Charli XCX is no stranger to a good hook; she has, in the past, riddled her songs with them and made other, lesser artists more palatable through her writing and chipmunk squeaked vocals over their tracks (hello, Iggy Azalea). She’s also flirted with the idea of becoming a more concise, minimalist version of herself. On her most recent release, 2016’s Vroom Vroom EP, she utilized the hypermodern production talents of artist and producer SOPHIE to an unfortunately annoying, thin effect. The songs were bolstered by some of her most earworm-y choruses to date, but they weren’t much else. She also tried her hand out with rap cadences across the glossy sheen of the EP, and on Number 1 Angel, she effectively rewrites that EP as a stopgap release between it and her next album as she goes through label troubles. Number 1 Angel rejuvenates the ideas she had across all of her prior albums (mostly excluding the pop punk ready Sucker), and comes back with her strongest work since her major label debut, the stunning dark pop opus True Romance.
The best songs show Charli’s ability to work well with her producers and guest features while simultaneously filling in every space with previously untried rhythms and melodies in her canon. Opener “Dreamer,” featuring rappers Starrah and Raye, lets you know essentially everything you’re going to get into for the rest of the album. Heavily autotuned, constant forward motion and with hook after hook, it establishes the ecstatic energy that continues mostly through the rest of the album until “White Roses,” in what appears to be the antithesis to True Romance late album cut “Black Roses.” Rather than “falling victim to” her lover’s wiles, she sets forth a winter wonderland of a track where she seemingly can’t live without her loved one. Standout track “Roll With Me” is a hyperrave fantasy; it builds on the quick flows she built up on the prior two tracks and funnels it through a candy-coated and brittle thin pop-rave track from previous collaborator SOPHIE that never ceases to put a smile on my face, no matter how often I listen to it. The first three-fifths of the album are full of these joy-inducing moments, whereas post-“White Roses,” the album is content to mellow out and relax a bit.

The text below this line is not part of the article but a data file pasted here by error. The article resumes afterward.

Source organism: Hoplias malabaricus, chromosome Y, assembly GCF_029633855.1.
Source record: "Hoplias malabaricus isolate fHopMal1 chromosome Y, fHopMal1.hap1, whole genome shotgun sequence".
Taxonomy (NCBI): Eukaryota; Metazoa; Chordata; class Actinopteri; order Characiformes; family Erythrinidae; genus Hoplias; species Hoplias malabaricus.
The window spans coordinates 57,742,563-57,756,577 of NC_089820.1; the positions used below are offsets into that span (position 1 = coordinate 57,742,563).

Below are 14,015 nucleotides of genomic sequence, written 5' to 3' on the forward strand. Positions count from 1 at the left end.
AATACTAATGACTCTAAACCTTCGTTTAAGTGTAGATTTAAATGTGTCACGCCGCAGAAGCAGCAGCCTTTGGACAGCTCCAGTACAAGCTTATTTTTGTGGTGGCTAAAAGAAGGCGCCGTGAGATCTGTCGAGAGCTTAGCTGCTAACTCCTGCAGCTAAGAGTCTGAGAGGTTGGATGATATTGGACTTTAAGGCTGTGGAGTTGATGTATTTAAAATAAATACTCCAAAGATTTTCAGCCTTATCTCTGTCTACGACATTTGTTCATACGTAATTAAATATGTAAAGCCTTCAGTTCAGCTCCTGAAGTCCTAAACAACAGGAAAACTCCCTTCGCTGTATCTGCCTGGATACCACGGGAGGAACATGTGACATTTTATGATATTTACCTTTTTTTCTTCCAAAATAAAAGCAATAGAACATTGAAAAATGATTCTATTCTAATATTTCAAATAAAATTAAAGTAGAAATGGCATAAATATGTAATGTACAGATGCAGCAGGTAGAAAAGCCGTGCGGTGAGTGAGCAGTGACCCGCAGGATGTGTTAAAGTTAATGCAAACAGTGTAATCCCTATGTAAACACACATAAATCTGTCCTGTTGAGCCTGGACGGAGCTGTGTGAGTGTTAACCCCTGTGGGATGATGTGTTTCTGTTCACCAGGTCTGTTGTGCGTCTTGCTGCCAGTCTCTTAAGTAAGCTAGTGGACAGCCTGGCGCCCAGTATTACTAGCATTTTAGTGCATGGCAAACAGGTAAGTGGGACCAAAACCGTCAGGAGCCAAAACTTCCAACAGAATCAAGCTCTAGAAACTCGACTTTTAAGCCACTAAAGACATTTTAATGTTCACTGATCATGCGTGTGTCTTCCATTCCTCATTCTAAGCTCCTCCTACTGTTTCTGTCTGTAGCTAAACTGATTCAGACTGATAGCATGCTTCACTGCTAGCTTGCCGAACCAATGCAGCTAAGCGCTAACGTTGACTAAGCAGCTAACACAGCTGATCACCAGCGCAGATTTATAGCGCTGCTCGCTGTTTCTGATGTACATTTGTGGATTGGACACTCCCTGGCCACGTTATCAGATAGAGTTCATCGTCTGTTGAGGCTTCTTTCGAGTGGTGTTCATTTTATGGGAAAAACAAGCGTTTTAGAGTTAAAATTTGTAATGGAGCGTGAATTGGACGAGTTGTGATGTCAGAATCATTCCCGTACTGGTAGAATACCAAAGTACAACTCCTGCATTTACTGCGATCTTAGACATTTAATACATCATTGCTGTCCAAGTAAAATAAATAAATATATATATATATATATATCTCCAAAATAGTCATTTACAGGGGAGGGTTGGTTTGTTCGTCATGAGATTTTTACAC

The album occasionally falters when Charli becomes more beholden to standard current pop tropes; “3AM (Pull Up)” isn’t without its merits, but it gets lost amid the “tropical house” genre that seems to be pop’s recent M.O., and artist MØ doesn’t add anything to the track either with her “Indie Voice” stylings. “Babygirl” and “Drugs” (featuring artists Uffie and Abra, respectively) aren’t lacking in any glaring way other than energy; it feels as though Number 1 Angel mirrors a sugar rush in that aspect, crashing down once the album has rid itself of the sugar high it was on, and “Drugs” clichéd drug-as-love metaphor doesn’t help it in this regard. The album is never a slog to get through, however, and closer “Lipgloss,” featuring Twitter favorite rapper Cupcakke, adds a final dose of candy gloss and gleeful vulgarity to wrap the album up in what is the best feature across the entire album.
Number 1 Angel stays firmly in the lane of what Charli XCX has done previously, while simultaneously stretching the form and function of what she feels she can get done in a 3- to 4-minute pop track. The album likely will only continue her upward path into the upper echelons of pop artists, and might even bring back fans who were lost on the steely Vroom Vroom EP. If she can continue to hone the incredible energy she has on the best tracks here, she’ll likely forge a signature that will keep herself happy with the content she produces. The most apt way of describing her remaining firmly rooted in her pop strengths is, as she intones on “Lipgloss,” “It’s Charli.”